For each and every one of Nordstrom’s mosaic projects, he uses his 10-inch wet saw and completes all installations by himself, since his designs are incredibly detailed and involved. “Each project starts with a scaled drawing, then blown up to actual size using an old-fashioned overhead projector,” said Nordstrom. “I then add any grout lines that the piece may need and label each individual piece with a series of numbers and letters so I know where each piece fits into the puzzle. After labeling, I color the whole thing to help me visualize what colors of tile are needed. Next comes a whole lot of tracing paper. I trace the whole project, carefully labeling each piece and focus on having consistent grout lines. Once on tracing paper, I carefully cut everything out with an X-Acto knife and segregate into containers labeled for each color of tile to be used. Then comes tracing the templates to actual tile while writing its number on the back for identification.
“Next, I lock myself in my specially designed cutting room for many, many hours,” the tile artist went on to explain. “After everything is cut, they all need to be washed of all of the dust that collects during the cutting process. And then finally the best part: getting to put the whole thing together.”
Once the mosaic is assembled, Nordstrom sees his vision come to life. “Once everything is laying the way that I like on my life-size pattern, I cover the whole thing with carpet film,” he said. “I then cut the whole thing up into bigger pieces, relabel, flip over and glue on a fiberglass mesh for an easier installation. When the glue dries, I clean the edges and dry-set the mosaic over the field tile. It can now be traced out and cut into the field tile. This is all done in my shop — a 30-foot yurt — and then transported to the jobsite for installation.”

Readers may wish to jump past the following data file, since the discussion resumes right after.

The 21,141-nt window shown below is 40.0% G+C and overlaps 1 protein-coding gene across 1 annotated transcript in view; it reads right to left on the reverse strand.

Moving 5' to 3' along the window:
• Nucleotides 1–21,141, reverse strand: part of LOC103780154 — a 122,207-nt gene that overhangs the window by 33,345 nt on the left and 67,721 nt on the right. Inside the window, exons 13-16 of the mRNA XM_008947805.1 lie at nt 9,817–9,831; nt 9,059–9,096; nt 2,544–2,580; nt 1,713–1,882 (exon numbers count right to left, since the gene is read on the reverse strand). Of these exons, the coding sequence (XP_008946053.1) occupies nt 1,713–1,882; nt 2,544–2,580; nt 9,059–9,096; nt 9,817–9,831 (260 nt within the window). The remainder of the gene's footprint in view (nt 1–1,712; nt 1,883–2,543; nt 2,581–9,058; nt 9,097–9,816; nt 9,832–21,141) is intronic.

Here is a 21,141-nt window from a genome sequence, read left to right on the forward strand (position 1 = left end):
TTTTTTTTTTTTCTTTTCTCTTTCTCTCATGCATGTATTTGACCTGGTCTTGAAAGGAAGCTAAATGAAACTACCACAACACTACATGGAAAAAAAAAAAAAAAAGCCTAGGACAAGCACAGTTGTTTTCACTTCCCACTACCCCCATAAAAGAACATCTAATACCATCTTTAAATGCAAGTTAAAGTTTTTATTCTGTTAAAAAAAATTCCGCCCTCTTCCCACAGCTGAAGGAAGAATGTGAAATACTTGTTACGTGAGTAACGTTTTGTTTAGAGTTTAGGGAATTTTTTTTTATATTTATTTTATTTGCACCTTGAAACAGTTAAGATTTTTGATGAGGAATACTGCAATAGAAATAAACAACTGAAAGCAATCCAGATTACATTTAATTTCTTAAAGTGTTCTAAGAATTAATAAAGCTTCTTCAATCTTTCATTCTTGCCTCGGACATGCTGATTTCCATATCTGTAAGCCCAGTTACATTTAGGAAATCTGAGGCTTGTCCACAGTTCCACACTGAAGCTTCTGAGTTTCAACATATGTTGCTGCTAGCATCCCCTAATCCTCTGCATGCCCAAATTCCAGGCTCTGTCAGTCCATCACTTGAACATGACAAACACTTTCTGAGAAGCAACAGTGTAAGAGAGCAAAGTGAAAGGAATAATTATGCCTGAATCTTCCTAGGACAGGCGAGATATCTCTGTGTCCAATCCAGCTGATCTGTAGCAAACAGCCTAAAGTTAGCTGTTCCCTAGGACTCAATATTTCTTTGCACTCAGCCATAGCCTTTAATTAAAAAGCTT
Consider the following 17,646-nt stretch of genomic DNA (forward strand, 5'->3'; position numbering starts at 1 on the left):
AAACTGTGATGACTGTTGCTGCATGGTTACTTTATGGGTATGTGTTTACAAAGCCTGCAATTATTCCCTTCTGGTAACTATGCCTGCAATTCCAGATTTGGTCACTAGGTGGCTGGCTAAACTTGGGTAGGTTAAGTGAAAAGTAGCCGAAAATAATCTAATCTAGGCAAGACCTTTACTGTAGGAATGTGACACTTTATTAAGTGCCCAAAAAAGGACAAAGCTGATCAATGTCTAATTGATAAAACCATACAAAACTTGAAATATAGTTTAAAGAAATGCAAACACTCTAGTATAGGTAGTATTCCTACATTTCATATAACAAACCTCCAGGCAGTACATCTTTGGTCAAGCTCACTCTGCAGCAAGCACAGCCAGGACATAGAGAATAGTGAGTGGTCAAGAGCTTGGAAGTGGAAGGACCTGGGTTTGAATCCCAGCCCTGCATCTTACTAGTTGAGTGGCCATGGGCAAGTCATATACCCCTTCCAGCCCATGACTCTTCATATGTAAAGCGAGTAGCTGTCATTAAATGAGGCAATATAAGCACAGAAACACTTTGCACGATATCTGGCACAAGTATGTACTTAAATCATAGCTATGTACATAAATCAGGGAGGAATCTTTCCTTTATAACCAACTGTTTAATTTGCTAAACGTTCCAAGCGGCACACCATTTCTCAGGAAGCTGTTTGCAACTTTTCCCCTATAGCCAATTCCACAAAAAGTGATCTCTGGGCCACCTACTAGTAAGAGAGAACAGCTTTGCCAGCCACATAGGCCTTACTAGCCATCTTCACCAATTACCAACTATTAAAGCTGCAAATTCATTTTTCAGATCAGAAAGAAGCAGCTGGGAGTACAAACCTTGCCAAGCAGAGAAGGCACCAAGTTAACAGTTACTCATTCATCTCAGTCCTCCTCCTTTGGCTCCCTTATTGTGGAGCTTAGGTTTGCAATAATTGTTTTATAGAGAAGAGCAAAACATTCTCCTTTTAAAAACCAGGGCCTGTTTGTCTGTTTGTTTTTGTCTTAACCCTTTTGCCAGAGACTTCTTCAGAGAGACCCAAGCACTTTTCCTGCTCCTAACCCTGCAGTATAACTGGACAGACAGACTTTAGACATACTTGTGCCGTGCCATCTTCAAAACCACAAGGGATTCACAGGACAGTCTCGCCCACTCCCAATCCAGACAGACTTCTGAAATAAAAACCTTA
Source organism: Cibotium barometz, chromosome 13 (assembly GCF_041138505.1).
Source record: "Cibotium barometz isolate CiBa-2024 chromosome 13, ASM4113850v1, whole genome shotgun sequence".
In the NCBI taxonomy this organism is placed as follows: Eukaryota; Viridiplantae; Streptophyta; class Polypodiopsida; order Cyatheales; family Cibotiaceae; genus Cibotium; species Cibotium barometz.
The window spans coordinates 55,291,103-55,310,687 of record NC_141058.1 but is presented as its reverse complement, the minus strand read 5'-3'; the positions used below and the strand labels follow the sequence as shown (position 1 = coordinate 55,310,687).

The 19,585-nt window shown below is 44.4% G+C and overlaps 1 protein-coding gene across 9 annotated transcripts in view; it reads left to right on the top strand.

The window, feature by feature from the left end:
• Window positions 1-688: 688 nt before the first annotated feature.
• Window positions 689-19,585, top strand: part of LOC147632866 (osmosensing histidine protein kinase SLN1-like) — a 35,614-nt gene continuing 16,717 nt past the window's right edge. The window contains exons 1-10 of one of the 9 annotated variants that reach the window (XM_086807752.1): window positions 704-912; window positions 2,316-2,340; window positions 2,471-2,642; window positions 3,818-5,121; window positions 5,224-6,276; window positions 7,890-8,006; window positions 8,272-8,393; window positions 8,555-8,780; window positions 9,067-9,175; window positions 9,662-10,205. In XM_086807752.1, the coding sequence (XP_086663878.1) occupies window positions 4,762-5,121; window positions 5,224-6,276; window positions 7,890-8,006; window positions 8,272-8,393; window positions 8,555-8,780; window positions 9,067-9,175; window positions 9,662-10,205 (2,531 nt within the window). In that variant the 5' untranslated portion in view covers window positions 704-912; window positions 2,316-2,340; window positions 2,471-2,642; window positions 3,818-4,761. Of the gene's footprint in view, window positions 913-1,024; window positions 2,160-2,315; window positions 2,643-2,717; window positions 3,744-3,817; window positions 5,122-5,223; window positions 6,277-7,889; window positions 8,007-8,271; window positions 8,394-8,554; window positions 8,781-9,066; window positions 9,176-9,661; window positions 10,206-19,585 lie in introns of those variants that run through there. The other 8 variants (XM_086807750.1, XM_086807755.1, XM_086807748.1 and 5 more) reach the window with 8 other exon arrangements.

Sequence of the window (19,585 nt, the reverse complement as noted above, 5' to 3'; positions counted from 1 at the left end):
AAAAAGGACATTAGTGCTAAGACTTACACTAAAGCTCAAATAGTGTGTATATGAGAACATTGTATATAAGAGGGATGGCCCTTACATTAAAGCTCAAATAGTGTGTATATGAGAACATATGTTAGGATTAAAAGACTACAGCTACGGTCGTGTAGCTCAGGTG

The octopus alone incorporates about 800 individually hand-cut pieces and was grouted with Laticrete’s Spectralock® Dazzle™, which glows in the dark, adding an extra element of surprise to the newly renovated shower.
To grout the field tile and shower pan, Nordstrom used Laticrete’s Permacolor. He also installed a Schluter-Kerdi-Shower-Kit using Schluter All-Set, a specialized modified thinset mortar specifically formulated for use with Schluter membranes. Prior to the tile installation, Nordstrom applied USG Corporation’s Durock cement backer board. All installation products and shower parts were supplied by The Cronin Company in Anchorage, AK.
“This project was particularly challenging because of the use of marble,” said Nordstrom. “With the natural veins in marble, it was challenging to cut some of the pieces without having them fall apart in your hands. You learn to read the marble well before you trace out the tile to be cut.”
Although the stone pieces posed a bit of a challenge for Nordstrom on this project, the emotional connection to his artwork is a bigger hurdle for him to get over. “The hardest part really is walking away when all done,” he said. “I spend so much time on a piece that they become a part of me.”
For this particular project, the homeowner was “blown away” with the new shower, which is a living testament to how much Nordstrom’s work impacts not only himself, but his customers. “They had a hard time trying to visualize the outcome of the project and put a whole lot of trust into me,” said Nordstrom. “I can see the vision of the project the whole way through and when executed right, it's truly gratifying and worth all of the effort.”
Designer/Tile Installer: Tierra Tile, LLC, Homer, AK
Tile Supplier: Pacific Tile Supply, Anchorage, AK (Florida Tile’s Level 10HDP collection in “Platinum Suite,” Pental Surfaces’ Hard Leather collection in “Dark” and Camp collection in “Army Green Canvas,” Meta Marble & Granite’s Sazlik Green brushed marble, slate tile in “Brazilian Multicolor Natural”)
Installation Products: The Cronin Company, Anchorage, AK (Laticrete’s Permacolor in “Platinum” and Spectralock® Dazzle™ in “Smoke Grey,” Schluter-Systems’ Schluter®-Kerdi-Shower-Kit and Schluter® All-Set, USG Corp.’s Durock)